“I don’t make fake flowers. I make sculpture,” says Vladimir Kanevsky, the Ukrainian artist who has been fashioning spectacular inflorescences from his New Jersey studio for close to 30 years. His renderings of hollyhocks and hydrangeas, roses and lilacs are lifelike, but the ultimate aim of his arrangements is not realism. “My flowers are not botanically correct – to an extent they’re a kind of still-life,” he says. Skirting the fine line between painting and sculpture, it’s perhaps this balancing act between nature and artifice, imagination and imitation that renders his creations so compelling.
Kanevsky, who began his career as an architect before practising figurative sculpture, moved to the United States from the Soviet Union in 1989. “I needed to make some money, so I started experimenting with ceramics,” he says. Initial efforts fell flat. “They would come out of the kiln looking like pancakes.” Gradually, he evolved the intricate technique – handpainting the fragile porcelain flowers and forging copper stems rooted inside pots of terracotta or trelliswork – that secured his first commission from New York-based interior designer Howard Slatkin. Before long, he was charged with filling Christian Dior’s Parisian home store with bespoke botanicals, while garnering a following of collectors from Bunny Mellon to Oscar de la Renta and Valentino.
Kanevsky remains at the peak of his artistic powers. In 2017, more than 50 of his posies and single-stem sculptures went on display inside the gilded rooms of The State Hermitage Museum in St Petersburg. He’s currently completing a series of amaryllis and hyacinth destined for the luxury e-commerce site Moda Operandi, whose trunk shows of his collections frequently sell out. Seen together in clusters of what he terms “critical mass”, Kanevsky’s potted sculptures take on an architectural quality that has a surprising connection to his previous incarnation as a Soviet city planner. “I deal with engineering problems every single day in my studio,” he says. “This is where my aesthetic comes from – the two can’t be separated. Porcelain just happens to be my new medium.”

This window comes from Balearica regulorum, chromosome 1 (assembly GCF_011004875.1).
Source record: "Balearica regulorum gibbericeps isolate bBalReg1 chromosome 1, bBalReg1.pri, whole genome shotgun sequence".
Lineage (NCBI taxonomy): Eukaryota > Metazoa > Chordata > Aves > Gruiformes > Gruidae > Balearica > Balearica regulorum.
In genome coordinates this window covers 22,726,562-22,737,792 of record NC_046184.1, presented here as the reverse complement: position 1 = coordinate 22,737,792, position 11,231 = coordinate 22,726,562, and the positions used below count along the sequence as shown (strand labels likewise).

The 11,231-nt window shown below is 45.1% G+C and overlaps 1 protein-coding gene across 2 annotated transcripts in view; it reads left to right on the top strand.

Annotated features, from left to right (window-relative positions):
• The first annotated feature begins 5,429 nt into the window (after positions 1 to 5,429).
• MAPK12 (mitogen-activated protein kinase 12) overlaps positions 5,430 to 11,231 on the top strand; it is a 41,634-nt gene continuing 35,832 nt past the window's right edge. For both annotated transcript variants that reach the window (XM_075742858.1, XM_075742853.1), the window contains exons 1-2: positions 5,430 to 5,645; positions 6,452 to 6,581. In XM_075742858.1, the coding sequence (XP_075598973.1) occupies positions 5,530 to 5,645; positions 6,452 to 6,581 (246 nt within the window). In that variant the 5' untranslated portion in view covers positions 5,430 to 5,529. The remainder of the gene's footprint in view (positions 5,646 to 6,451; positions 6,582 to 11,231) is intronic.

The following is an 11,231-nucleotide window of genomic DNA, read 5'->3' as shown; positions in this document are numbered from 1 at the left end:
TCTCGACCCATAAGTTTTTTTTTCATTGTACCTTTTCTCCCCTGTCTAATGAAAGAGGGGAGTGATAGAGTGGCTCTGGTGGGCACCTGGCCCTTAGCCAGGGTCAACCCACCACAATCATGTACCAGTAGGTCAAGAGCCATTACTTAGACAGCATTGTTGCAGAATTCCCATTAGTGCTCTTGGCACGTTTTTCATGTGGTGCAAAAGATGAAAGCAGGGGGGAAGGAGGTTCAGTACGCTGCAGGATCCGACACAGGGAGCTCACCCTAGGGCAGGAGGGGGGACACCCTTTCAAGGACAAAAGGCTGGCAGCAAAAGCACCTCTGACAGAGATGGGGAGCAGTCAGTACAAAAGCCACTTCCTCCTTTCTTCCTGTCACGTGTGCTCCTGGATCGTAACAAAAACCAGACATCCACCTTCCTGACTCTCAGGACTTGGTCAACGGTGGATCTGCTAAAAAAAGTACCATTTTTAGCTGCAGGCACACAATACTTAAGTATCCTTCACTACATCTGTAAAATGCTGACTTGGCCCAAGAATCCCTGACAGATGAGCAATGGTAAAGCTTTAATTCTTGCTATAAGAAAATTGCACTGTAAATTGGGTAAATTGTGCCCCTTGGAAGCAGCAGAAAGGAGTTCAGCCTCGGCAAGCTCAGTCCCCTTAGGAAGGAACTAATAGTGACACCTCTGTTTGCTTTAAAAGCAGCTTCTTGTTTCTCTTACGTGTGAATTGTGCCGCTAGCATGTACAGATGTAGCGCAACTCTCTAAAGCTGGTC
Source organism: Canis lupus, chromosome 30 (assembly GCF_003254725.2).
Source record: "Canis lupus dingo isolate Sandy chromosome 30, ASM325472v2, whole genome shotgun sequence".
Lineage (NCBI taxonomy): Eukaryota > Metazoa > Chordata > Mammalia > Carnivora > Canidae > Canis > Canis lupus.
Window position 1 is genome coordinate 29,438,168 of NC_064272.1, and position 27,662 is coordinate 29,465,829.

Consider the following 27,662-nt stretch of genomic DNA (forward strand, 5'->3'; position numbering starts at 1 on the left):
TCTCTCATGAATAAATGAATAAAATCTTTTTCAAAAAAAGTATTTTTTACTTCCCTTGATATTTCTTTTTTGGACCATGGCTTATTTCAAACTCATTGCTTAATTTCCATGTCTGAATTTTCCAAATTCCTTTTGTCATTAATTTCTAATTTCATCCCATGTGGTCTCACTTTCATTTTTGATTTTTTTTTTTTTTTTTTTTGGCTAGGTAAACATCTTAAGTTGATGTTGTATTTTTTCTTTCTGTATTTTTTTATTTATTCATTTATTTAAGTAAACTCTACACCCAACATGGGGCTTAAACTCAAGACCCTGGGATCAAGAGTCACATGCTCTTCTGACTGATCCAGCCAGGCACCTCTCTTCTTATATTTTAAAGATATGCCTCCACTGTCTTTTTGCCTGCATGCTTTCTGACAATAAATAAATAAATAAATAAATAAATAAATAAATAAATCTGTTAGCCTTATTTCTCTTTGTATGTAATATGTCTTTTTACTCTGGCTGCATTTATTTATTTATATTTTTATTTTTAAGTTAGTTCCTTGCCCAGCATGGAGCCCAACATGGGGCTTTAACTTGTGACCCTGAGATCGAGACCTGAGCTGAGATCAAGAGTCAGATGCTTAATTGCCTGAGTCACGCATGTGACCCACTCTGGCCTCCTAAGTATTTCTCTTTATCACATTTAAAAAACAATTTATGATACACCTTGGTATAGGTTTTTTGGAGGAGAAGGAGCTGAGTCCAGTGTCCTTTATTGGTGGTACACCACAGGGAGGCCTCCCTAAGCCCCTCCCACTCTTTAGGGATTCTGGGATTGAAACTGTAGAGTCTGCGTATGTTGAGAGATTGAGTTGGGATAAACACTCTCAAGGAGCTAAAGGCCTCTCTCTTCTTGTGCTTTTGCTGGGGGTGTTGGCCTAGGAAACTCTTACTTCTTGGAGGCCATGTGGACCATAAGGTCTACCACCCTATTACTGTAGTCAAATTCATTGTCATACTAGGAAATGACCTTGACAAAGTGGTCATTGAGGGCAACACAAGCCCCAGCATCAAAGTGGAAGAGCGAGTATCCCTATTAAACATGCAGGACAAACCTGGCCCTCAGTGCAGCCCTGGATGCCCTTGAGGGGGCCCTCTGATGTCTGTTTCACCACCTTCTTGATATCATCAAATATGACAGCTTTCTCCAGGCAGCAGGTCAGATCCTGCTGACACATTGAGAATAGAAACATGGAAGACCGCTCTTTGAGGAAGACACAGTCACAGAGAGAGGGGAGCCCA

Kanevsky believes that art in its highest form sits hand‑in-hand with science. “If you look at the drawings of Leonardo da Vinci, they’re about science and engineering,” he says. “Flowers are everywhere in architecture, from the stylised columns in Egyptian temples representing the papyrus flower to Roman architectural decor and the adornment of art nouveau. The artificial flowers at Harvard University [the famed Ware Collection of Blaschka Glass Models of Plants] are among the best botanicals I’ve ever seen.”
The passion for botanicals born of science is reflected in the art market. London dealer Peter Petrou, who specialises in didactic curiosities, has seen a surge in interest from collectors in recent years. He cites Brendel’s botanical models made in Germany in the 19th century. “They were originally intended for study at universities and institutions, but they’re so visually arresting there are now collectors for them, particularly across Europe,” he says. When seven sets of Brendel models, crafted in materials ranging from papier-mâché to fine cane to feathers, were offered at Christie’s last January in an auction dedicated to 150 Petrou lots, many of them realised as much as £15,000. “They made ridiculous money,” says Petrou, who has been sourcing pieces since the 1980s. “They’re really desirable right now.”